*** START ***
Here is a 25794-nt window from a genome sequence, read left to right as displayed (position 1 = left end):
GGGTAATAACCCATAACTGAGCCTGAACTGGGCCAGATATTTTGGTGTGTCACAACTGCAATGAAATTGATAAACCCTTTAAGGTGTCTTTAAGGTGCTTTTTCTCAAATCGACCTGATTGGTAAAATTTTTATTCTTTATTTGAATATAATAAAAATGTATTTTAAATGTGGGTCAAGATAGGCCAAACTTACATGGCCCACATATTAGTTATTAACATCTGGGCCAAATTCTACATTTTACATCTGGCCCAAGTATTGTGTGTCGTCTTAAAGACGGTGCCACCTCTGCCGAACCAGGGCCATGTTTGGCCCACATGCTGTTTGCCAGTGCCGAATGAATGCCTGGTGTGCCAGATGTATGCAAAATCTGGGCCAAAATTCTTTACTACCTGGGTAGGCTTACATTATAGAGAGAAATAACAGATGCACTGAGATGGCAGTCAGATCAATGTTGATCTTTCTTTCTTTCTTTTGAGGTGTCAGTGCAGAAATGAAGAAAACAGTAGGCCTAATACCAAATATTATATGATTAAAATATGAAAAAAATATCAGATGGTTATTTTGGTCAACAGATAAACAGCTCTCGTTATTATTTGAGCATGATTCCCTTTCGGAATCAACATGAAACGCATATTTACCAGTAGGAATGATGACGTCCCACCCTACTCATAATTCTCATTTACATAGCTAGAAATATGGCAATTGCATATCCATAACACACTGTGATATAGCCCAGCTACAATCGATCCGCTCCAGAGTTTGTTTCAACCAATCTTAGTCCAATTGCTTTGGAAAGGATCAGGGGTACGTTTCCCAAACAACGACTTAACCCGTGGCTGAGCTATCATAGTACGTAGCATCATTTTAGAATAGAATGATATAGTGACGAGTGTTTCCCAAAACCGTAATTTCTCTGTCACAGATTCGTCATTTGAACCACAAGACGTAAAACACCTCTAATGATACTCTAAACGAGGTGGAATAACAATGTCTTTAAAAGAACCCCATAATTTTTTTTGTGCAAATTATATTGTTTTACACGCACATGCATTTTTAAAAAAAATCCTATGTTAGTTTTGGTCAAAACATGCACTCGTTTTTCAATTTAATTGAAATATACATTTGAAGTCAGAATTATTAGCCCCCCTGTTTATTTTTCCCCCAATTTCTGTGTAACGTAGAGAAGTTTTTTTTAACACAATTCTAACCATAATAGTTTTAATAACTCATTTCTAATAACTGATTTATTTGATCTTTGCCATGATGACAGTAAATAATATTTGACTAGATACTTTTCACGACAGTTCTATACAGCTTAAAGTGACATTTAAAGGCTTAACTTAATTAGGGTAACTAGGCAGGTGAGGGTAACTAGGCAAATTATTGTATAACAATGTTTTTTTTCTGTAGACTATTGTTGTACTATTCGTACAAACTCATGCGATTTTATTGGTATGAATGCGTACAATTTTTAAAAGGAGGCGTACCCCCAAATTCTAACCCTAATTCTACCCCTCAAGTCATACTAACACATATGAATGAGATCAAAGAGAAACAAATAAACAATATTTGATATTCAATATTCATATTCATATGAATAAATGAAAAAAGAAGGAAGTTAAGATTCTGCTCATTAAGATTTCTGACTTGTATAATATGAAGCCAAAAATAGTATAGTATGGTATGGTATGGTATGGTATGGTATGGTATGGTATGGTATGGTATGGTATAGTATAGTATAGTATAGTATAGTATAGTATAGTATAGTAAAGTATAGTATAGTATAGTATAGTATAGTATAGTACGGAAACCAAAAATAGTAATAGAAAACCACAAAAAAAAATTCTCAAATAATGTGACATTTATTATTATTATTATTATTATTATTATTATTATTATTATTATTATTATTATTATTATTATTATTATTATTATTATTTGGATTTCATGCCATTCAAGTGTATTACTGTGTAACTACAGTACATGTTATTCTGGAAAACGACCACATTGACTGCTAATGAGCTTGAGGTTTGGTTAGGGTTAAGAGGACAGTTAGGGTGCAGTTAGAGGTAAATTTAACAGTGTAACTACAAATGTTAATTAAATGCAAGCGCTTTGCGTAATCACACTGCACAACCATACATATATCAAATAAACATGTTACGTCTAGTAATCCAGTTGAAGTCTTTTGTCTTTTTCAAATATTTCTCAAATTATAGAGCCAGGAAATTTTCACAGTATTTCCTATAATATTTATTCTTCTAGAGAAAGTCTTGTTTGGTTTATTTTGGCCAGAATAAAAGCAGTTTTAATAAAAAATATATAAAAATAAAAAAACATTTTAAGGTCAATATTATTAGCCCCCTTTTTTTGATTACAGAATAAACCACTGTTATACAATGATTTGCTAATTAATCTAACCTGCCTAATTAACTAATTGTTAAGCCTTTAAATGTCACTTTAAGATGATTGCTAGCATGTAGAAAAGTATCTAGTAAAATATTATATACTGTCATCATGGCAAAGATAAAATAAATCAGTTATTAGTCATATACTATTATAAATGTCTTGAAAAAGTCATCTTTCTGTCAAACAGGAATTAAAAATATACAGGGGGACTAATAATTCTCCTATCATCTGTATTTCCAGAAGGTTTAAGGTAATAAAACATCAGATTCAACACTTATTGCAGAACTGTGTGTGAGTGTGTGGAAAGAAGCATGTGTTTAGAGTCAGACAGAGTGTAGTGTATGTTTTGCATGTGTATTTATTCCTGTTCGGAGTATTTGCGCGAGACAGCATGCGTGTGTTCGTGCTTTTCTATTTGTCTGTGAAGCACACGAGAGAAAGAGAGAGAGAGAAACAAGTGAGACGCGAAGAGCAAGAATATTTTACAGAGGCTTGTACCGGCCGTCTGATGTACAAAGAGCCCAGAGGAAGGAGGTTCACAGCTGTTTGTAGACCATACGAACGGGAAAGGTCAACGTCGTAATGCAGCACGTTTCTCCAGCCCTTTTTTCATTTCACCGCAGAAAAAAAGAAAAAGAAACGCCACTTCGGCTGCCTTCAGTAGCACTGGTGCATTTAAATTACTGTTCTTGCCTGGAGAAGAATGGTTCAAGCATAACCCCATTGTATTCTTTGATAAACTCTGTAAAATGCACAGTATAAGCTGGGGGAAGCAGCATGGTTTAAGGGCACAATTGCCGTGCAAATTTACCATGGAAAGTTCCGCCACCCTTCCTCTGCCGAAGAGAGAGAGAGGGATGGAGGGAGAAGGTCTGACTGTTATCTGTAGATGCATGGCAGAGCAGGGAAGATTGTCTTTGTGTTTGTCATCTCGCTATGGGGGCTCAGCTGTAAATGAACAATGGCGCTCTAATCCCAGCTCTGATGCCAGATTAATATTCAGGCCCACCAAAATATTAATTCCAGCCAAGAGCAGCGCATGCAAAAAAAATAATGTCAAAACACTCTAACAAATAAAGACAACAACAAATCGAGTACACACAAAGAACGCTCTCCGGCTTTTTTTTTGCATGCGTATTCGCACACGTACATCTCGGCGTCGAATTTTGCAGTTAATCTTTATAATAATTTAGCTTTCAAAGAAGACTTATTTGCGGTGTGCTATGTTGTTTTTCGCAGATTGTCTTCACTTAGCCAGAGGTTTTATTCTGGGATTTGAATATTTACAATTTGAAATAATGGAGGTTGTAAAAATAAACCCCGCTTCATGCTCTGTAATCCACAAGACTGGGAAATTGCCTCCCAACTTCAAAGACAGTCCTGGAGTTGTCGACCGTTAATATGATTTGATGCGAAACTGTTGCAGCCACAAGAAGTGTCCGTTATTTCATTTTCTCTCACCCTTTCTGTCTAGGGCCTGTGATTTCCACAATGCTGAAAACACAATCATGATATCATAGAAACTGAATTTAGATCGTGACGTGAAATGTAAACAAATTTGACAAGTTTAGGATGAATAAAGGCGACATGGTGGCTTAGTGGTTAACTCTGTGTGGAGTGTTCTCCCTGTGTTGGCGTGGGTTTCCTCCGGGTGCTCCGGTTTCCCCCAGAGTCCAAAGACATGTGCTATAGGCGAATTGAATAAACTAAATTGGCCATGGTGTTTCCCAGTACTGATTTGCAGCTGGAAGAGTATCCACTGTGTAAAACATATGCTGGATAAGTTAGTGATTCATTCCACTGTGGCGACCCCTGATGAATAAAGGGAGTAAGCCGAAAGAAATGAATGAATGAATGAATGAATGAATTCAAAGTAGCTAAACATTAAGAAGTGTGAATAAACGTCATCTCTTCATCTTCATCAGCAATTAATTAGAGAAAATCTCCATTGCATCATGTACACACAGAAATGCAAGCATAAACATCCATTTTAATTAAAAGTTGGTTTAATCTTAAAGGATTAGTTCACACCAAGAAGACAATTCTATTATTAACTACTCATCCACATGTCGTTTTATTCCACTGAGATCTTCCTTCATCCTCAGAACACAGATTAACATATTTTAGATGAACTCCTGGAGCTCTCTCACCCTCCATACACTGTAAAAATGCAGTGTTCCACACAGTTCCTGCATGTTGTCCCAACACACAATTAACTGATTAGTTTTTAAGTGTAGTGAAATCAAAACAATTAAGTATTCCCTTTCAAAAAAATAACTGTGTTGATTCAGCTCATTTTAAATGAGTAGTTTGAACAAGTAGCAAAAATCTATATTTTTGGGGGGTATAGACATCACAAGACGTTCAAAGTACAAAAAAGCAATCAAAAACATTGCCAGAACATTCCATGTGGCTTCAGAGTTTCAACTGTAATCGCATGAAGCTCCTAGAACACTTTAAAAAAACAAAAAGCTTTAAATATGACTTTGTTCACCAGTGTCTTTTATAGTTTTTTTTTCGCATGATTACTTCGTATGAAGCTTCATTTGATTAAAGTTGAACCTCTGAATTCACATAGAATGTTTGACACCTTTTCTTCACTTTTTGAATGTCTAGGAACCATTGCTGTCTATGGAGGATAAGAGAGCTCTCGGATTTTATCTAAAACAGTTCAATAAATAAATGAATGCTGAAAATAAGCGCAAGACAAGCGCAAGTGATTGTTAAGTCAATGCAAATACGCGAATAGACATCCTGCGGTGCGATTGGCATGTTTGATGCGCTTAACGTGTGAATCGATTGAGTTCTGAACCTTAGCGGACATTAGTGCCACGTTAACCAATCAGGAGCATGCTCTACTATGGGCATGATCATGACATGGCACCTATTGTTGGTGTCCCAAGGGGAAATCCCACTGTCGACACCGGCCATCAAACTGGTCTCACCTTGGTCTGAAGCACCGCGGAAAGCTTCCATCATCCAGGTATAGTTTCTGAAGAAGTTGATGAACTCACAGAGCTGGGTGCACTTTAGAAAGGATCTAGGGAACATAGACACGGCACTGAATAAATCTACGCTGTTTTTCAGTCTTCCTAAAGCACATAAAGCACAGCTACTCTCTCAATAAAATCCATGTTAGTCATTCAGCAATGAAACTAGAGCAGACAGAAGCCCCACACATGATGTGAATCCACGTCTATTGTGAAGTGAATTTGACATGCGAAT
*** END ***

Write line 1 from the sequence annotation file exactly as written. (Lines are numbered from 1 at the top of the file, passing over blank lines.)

Here is a 25794-nt window from a genome sequence, read left to right as displayed (position 1 = left end):